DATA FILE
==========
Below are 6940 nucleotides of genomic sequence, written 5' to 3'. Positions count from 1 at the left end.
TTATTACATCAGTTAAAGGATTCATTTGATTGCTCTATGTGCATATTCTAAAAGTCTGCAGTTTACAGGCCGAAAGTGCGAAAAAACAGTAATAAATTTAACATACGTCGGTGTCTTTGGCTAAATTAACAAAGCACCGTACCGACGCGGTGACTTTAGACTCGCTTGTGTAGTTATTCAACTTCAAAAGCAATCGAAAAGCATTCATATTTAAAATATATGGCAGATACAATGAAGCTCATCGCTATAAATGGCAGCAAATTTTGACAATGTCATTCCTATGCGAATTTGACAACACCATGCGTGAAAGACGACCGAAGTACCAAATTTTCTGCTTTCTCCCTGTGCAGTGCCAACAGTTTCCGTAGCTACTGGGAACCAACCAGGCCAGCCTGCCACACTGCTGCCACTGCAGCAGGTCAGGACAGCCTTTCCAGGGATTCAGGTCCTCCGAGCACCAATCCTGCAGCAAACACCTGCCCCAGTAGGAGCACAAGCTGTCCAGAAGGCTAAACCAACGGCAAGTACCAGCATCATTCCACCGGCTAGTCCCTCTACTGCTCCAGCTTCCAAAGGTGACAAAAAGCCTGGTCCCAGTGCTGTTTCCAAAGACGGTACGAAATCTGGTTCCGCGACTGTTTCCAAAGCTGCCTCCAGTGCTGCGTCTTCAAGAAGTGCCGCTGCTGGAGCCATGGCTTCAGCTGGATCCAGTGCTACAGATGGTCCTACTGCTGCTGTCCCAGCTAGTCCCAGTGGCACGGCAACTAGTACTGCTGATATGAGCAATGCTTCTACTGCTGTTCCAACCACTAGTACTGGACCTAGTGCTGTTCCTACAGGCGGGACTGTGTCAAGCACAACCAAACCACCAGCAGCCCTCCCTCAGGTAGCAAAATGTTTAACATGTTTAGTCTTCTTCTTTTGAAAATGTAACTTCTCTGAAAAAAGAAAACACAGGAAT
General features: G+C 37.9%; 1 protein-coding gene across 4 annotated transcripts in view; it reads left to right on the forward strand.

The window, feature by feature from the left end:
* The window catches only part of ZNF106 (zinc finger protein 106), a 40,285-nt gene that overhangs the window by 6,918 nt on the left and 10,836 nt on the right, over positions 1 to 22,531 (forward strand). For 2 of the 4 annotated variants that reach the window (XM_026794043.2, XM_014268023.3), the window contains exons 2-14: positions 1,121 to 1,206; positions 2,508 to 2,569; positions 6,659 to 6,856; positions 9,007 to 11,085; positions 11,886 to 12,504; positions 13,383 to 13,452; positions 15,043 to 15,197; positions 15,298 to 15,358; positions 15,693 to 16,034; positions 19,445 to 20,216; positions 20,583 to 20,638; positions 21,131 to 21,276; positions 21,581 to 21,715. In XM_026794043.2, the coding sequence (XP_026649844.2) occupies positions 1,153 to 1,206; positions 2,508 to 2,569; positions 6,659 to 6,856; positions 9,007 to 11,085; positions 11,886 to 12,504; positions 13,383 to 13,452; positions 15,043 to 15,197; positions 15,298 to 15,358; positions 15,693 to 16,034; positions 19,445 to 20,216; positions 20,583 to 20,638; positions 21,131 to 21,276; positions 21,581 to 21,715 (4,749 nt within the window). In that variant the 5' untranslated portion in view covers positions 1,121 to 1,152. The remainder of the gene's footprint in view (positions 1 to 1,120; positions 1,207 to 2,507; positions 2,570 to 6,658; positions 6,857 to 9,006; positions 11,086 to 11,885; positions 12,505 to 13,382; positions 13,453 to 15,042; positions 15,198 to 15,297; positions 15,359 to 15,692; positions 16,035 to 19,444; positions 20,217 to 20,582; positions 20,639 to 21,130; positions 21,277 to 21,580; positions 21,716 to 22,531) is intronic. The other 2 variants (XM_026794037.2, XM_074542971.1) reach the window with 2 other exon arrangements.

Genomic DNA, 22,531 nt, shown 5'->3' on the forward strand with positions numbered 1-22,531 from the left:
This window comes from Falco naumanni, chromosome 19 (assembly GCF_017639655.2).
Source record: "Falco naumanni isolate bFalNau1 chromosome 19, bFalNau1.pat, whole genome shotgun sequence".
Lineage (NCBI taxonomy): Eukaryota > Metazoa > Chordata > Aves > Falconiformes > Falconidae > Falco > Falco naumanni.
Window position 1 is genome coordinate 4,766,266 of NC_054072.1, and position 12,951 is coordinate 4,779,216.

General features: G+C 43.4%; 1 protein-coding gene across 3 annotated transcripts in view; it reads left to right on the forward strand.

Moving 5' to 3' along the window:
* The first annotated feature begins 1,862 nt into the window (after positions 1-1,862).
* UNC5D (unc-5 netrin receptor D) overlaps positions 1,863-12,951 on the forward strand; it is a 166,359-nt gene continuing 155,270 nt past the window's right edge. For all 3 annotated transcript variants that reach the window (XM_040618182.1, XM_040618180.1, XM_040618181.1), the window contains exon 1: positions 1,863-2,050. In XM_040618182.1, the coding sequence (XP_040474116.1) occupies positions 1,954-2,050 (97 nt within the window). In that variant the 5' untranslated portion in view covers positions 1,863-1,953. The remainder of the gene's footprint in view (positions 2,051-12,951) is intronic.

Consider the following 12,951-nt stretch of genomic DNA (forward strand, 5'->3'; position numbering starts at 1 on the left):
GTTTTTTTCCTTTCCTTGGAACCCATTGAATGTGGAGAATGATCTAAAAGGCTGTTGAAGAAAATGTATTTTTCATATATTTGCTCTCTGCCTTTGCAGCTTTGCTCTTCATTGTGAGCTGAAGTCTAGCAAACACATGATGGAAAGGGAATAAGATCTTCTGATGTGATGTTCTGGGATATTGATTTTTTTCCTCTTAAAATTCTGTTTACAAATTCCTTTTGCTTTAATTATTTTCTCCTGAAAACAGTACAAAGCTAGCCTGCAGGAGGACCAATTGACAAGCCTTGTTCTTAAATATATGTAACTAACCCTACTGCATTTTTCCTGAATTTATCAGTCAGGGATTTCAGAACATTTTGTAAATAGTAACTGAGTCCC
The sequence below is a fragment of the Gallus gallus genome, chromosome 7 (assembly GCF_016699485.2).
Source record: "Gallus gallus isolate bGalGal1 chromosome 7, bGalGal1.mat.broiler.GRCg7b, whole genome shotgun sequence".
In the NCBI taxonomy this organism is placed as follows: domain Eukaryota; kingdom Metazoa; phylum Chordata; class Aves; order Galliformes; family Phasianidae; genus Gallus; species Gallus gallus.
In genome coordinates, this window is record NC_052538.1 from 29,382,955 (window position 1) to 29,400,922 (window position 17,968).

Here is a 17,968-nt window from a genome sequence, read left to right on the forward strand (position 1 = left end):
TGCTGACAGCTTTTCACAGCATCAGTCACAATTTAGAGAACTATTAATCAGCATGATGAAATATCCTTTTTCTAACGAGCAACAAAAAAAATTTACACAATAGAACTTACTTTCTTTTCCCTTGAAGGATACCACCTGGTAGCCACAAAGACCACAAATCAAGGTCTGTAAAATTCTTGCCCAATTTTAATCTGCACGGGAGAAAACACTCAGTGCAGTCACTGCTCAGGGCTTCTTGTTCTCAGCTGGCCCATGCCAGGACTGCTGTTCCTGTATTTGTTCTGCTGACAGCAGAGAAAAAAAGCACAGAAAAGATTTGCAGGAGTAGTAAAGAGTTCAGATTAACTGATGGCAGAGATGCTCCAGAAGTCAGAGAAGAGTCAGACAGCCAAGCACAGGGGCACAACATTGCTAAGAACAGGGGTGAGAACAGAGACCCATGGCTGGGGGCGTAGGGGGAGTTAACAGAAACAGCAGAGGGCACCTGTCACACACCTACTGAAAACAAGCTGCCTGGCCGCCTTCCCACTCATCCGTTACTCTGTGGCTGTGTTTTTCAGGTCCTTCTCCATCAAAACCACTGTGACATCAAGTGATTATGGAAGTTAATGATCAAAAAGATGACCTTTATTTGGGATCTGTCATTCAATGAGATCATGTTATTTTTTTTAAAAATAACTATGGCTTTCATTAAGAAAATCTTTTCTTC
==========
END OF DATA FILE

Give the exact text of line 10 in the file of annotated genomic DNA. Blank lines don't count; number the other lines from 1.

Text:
Window position 1 is genome coordinate 4,766,266 of NC_054072.1, and position 12,951 is coordinate 4,779,216.